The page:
Maison Kayser's Recipe for Chestnut Bread for the Holidays

There’s nothing better than the smell of freshly baked bread to cozy up your home for the holidays. So what about the scent of hundreds of loaves fresh out of the oven? Delightful.

Such is the aroma at French bakery Maison Kayser in New York City, where master baker Yann Ledoux has brought a French holiday favorite to America: chestnut bread. The specialty bread is available only during the month of December, but with just a few ingredients and a bit of patience while the yeast works its magic, you can make the seasonal classic at home.

With over 500 baguettes being produced on weekend days and a regular rotation of more than 25 different breads, the bakery is always bustling. They go through over 600 pounds of flour every day, making breads of all kinds, from whole-wheat quinoa loaves to traditional boule rounds. The chestnut dough is prepared in a large stationary mixer, but Yann has scaled down the recipe and modified the directions for the home baker so that all you need is your hands or a stand mixer.

To make this gourmet bread at home you’ll need a few essential ingredients: wheat flour, corn flour, salt, fresh yeast, water, honey and chestnuts. Use chestnuts soaked in syrup to get great sweet flavor in your dough. Yann coats the chestnuts in corn flour before incorporating them into the batter so that they stay whole while mixing and don’t sink to the bottom of the bread.

Once you’ve combined your ingredients (except for the honey and chestnuts) either by hand or in a stand-mixer, you’ll knead the dough until it can be pulled without breaking. You should be able to create a thin skin with the dough where you can see through to your fingers.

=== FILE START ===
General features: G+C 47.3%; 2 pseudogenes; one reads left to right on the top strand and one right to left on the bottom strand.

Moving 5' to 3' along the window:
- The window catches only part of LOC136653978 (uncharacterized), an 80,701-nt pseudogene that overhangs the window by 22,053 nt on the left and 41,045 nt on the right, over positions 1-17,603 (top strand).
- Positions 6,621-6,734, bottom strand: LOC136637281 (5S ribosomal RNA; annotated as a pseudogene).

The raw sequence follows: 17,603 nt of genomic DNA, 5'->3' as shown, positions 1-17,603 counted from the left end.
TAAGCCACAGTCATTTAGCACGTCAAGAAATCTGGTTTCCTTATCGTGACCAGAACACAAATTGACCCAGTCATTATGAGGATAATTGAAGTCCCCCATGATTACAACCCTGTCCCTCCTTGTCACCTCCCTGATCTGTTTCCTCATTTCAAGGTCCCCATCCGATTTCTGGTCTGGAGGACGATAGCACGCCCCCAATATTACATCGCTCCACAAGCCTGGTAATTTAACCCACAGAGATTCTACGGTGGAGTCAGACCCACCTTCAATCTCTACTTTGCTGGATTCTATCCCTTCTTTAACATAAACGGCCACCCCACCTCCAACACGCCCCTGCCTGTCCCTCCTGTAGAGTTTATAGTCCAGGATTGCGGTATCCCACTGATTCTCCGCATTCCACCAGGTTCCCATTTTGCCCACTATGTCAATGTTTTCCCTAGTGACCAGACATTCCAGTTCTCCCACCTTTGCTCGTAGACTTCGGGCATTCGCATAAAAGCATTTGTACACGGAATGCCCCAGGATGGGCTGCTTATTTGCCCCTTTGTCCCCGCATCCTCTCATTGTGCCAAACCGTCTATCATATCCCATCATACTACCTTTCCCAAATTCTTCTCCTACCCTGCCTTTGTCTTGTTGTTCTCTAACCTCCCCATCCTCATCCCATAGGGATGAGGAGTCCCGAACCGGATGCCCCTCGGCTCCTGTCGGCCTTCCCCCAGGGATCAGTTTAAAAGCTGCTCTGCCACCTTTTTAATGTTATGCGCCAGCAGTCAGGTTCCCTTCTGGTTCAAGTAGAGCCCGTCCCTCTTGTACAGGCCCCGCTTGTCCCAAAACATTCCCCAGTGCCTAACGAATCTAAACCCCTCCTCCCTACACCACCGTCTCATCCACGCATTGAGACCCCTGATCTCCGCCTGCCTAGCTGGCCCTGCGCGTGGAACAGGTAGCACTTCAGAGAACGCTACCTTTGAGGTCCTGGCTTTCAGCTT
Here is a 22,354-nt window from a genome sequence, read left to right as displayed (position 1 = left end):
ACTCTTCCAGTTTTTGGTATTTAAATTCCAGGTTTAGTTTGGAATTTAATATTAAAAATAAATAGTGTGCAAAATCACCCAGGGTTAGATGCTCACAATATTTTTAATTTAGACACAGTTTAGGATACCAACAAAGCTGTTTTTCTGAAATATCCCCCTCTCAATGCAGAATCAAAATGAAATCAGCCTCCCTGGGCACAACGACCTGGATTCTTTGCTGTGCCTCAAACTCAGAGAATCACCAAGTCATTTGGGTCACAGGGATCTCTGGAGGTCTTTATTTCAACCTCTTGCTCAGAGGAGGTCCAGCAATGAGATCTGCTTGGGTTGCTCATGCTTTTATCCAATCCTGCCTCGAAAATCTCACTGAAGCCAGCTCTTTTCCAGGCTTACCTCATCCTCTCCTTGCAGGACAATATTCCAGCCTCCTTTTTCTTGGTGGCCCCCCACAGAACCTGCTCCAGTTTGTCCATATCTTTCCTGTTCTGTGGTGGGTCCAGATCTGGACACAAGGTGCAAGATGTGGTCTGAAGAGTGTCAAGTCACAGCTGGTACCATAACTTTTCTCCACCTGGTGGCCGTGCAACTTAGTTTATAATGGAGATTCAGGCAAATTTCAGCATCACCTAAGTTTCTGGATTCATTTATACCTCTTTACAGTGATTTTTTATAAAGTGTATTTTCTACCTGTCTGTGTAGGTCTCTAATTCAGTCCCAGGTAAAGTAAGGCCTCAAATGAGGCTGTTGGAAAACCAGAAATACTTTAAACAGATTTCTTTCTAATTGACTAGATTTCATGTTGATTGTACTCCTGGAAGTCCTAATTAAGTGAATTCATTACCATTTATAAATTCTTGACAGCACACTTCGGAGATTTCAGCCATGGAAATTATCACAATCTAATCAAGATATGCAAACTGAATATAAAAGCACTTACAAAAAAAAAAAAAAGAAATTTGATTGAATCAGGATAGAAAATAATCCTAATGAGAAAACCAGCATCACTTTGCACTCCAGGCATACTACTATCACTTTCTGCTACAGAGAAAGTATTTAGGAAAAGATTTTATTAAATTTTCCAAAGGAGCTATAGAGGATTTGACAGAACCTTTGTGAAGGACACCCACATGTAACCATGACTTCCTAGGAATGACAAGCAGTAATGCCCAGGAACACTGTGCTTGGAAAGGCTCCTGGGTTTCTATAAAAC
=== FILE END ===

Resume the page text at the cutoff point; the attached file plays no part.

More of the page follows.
Patience is key for this recipe, as the dough now needs to rest so the yeast can get to work getting the bread to rise. You probably don’t have a humidity-regulated kitchen, so keep the bread covered with a damp towel while it sits. Or use Yann’s at-home method and keep your dough in the bathroom, where the air tends to be more humid.

After the first round of rising, add in the honey and chestnuts. There are multiple rest periods for the chestnut bread: after marking the initial dough, after adding the chestnuts to the dough and once you divide the dough into individual loaves.

At-home ovens aren’t able to regulate humidity the way the many bakery ovens do so to get the same environment, Yann recommends adding a basin of water to release steam slowly over the cooking period. Once the dough cooks for 25 minutes, keep it in the oven for another 10 with the heat turned off so you ensure a great crusty edge to your loaf.

Get full step-by-step directions with our photo How-Tos.

Maison Kayser’s Chestnut Bread

Makes 1 loaf


6.3 ounces wheat flour

0.2 ounces corn flour, roasted

0.2 ounces salt

1 ounce fresh yeast

4 ounces water

0.5 ounces honey

1.2 ounces chestnuts in syrup


Mix all bread ingredients except chestnuts in a mixing bowl. Start mixing at slow speed for 4 minutes then high speed for 7 minutes. Add the chestnuts and continue mixing for 1 more minute at slow speed.

Let the dough rest for an hour and a half in the mixing bowl at room temperature. Remove the dough from the mixing bowl and pre-shape the dough round.

Cover dough and let rise for an additional hour. Shape the dough in a round ball shape and leave the dough, covered with a damp cloth, on a sheet pan at room temperature for an additional 2 hours. Uncover the dough.

Preheat your oven to 480 degrees F and bake on a pizza stone or sheet pan for 25 minutes. Turn the oven off and let the bread stand inside for 10 minutes. Take the bread out of the oven and enjoy.

Head over to Holiday Central for more festive inspiration and recipes:

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